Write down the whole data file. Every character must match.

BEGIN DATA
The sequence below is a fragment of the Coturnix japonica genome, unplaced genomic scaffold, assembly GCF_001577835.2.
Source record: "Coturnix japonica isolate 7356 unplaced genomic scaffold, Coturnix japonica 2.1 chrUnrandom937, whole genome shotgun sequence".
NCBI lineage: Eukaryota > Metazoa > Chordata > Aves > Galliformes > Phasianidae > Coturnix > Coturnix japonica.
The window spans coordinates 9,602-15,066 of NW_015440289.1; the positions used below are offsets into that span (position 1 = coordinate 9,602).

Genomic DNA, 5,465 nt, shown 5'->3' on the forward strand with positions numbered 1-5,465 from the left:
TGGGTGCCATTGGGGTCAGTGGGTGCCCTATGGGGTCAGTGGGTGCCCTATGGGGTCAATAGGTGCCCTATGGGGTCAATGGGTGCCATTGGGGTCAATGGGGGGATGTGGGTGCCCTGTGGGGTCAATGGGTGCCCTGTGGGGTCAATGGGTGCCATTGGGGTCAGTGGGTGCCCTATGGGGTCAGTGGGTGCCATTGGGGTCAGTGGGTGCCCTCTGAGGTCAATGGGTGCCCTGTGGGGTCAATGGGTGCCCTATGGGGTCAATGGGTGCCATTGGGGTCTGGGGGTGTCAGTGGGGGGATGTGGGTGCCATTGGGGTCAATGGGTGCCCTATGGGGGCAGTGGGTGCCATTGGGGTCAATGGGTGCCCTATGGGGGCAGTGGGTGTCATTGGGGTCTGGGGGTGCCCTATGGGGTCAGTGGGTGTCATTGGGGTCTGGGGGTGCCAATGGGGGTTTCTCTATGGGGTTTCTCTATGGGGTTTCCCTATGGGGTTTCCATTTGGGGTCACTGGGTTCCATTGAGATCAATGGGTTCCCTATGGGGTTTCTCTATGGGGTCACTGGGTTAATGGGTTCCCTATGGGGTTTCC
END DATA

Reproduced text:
The sequence below is a fragment of the Coturnix japonica genome, unplaced genomic scaffold, assembly GCF_001577835.2.
Source record: "Coturnix japonica isolate 7356 unplaced genomic scaffold, Coturnix japonica 2.1 chrUnrandom937, whole genome shotgun sequence".
NCBI lineage: Eukaryota > Metazoa > Chordata > Aves > Galliformes > Phasianidae > Coturnix > Coturnix japonica.
The window spans coordinates 9,602-15,066 of NW_015440289.1; the positions used below are offsets into that span (position 1 = coordinate 9,602).

Genomic DNA, 5,465 nt, shown 5'->3' on the forward strand with positions numbered 1-5,465 from the left:
TGGGTGCCATTGGGGTCAGTGGGTGCCCTATGGGGTCAGTGGGTGCCCTATGGGGTCAATAGGTGCCCTATGGGGTCAATGGGTGCCATTGGGGTCAATGGGGGGATGTGGGTGCCCTGTGGGGTCAATGGGTGCCCTGTGGGGTCAATGGGTGCCATTGGGGTCAGTGGGTGCCCTATGGGGTCAGTGGGTGCCATTGGGGTCAGTGGGTGCCCTCTGAGGTCAATGGGTGCCCTGTGGGGTCAATGGGTGCCCTATGGGGTCAATGGGTGCCATTGGGGTCTGGGGGTGTCAGTGGGGGGATGTGGGTGCCATTGGGGTCAATGGGTGCCCTATGGGGGCAGTGGGTGCCATTGGGGTCAATGGGTGCCCTATGGGGGCAGTGGGTGTCATTGGGGTCTGGGGGTGCCCTATGGGGTCAGTGGGTGTCATTGGGGTCTGGGGGTGCCAATGGGGGTTTCTCTATGGGGTTTCTCTATGGGGTTTCCCTATGGGGTTTCCATTTGGGGTCACTGGGTTCCATTGAGATCAATGGGTTCCCTATGGGGTTTCTCTATGGGGTCACTGGGTTAATGGGTTCCCTATGGGGTTTCC